So, should I give?

Yes, you should.  To what?  To organizations that effectively work for causes you support, to those who make wise use of your money and to those that do those things in  your community.  If you generally support the mission of the organization, do a little research and make sure that the organization is effective and efficient.  
Disease Called Debt

Friday, May 20, 2016

Update of My Prosper Account

Last week I took a look at my Lending Club account and how it was doing.  This week I'll examine my Prosper account.  For those who don't know, both Prosper and Lending Club are Peer to Peer Lenders.  They take applications from those who want to borrow money, review the applications and offer loans to those who qualify.  The interest rate offered depends on the credit-worthiness of the applicant and the risk factors associated with the loan.  Once that is determined, the loan is offered to investors who can purchase as little as $25 worth of the loan, either by personally reviewing data about the loan or by setting the computer to automatically invest any available funds in loans that meet criteria you have set.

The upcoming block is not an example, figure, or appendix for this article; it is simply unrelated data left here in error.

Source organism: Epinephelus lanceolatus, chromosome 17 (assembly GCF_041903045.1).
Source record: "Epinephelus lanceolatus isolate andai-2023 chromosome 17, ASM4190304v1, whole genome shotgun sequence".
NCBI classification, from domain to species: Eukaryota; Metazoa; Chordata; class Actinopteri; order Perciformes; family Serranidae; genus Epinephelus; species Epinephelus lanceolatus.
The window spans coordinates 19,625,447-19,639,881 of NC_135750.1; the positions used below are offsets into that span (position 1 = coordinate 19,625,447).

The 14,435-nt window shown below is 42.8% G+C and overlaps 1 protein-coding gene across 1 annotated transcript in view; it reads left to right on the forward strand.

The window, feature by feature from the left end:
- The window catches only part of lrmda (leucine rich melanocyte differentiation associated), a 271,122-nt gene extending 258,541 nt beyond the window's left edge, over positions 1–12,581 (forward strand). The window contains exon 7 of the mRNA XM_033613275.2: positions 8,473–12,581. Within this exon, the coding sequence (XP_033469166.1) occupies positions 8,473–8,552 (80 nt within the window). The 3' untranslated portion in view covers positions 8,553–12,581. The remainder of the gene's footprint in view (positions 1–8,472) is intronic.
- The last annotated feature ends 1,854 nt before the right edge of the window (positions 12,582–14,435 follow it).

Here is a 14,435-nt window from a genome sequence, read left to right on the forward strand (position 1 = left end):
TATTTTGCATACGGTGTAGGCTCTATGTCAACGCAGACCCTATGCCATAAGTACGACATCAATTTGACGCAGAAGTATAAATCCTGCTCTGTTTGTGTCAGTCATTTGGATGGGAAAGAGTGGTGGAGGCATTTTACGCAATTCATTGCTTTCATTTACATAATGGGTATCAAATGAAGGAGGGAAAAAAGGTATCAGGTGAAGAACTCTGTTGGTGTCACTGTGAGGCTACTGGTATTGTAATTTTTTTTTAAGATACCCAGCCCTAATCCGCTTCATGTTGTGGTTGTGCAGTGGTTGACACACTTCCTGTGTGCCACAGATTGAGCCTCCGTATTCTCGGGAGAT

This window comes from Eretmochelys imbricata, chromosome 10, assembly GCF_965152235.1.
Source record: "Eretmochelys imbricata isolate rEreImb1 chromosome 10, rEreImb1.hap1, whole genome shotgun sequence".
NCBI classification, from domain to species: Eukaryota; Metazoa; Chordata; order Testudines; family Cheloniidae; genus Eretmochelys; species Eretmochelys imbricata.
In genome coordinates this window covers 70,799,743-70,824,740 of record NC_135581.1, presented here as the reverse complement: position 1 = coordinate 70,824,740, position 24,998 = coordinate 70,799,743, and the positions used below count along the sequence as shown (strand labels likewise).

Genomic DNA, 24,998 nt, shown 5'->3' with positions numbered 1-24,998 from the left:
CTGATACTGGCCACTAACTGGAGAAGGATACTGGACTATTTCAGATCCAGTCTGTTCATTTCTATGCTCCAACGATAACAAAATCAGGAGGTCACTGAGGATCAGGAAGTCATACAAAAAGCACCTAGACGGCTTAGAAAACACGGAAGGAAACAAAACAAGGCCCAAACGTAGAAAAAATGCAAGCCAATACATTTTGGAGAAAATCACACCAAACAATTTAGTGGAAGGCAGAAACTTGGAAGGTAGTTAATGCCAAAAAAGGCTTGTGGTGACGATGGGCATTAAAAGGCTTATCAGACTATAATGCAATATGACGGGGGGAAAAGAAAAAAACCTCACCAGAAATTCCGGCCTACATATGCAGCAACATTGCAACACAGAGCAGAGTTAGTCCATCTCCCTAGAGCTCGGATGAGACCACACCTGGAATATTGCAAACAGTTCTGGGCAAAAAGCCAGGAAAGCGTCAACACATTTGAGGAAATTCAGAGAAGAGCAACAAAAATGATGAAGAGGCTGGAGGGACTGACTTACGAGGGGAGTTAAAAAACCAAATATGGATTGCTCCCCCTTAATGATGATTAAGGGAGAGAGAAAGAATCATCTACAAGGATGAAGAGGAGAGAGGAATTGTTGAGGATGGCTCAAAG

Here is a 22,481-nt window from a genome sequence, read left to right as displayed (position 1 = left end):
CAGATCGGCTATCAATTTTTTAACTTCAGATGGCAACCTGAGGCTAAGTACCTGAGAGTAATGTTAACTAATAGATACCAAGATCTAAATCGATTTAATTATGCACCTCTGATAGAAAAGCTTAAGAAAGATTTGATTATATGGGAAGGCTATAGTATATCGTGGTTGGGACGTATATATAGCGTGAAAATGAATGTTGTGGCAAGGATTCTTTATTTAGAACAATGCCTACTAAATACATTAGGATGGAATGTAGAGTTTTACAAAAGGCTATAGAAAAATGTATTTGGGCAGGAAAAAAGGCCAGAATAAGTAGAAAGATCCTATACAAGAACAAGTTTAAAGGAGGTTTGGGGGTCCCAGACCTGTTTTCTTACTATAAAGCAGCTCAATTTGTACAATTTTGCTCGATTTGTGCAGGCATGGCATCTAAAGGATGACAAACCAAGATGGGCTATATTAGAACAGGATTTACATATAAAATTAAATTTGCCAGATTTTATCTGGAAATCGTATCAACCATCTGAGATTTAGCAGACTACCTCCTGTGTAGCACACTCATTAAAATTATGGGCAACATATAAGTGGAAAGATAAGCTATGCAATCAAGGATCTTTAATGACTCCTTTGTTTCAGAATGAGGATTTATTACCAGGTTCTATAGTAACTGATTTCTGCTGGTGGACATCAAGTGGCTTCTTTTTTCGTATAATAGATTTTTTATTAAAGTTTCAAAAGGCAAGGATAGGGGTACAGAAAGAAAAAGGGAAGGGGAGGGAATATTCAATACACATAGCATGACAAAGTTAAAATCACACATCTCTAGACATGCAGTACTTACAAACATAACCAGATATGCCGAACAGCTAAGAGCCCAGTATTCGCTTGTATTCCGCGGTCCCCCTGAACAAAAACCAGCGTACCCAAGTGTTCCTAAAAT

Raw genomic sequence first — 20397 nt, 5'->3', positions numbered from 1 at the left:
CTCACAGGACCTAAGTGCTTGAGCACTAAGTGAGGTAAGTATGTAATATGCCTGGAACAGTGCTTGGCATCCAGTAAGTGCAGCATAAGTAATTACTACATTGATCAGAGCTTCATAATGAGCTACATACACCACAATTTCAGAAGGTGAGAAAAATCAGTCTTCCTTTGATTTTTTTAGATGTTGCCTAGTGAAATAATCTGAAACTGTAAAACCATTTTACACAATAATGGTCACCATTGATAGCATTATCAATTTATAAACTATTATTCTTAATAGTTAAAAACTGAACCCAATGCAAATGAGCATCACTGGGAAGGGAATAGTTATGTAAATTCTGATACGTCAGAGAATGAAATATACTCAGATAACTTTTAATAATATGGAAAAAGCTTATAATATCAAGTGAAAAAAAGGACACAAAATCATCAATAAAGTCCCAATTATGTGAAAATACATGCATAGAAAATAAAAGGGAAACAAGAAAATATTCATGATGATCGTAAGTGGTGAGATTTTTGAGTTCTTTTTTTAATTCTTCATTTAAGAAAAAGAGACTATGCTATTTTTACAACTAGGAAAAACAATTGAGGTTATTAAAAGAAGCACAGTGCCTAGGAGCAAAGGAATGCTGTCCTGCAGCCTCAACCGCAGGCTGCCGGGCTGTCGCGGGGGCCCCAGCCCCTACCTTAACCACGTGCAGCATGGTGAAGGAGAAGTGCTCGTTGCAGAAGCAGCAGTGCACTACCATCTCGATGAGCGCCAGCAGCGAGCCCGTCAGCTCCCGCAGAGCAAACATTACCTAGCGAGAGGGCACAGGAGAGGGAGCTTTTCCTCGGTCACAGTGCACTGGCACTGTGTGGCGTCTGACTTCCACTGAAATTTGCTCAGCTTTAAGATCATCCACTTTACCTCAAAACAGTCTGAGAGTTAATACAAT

Here is a screenshot of my Prosper dashboard.  You can see that Most of my money is in C, D, and E rated loans.  You can see that if you look at all my notes, the annualized return is 13.39%, but that if you look at my seasoned notes--those that are more than 11 months old, the return is 12.88%.  That is because the older a batch of notes gets, the more defaults there are.  It is been Prosper's experience that once a batch of notes reaches 11 months of age, returns stabilize.  The dashboard also shows you the annualized return by grade of my seasoned notes.  

If you click on the screenshot you can see it better but a few highlights: 
  • The average interest rate of the notes I own is 17.5%
  • My payments in excess of principal are $3,076.21
  • The amount of principal that has been charged off is $1,115.95
  • My gain to date is $1,960.26 (the account is about 18 months old)
  • 49 notes have been charged off and/or sold (they sell charged off loans and you get a few cents on the dollar for them)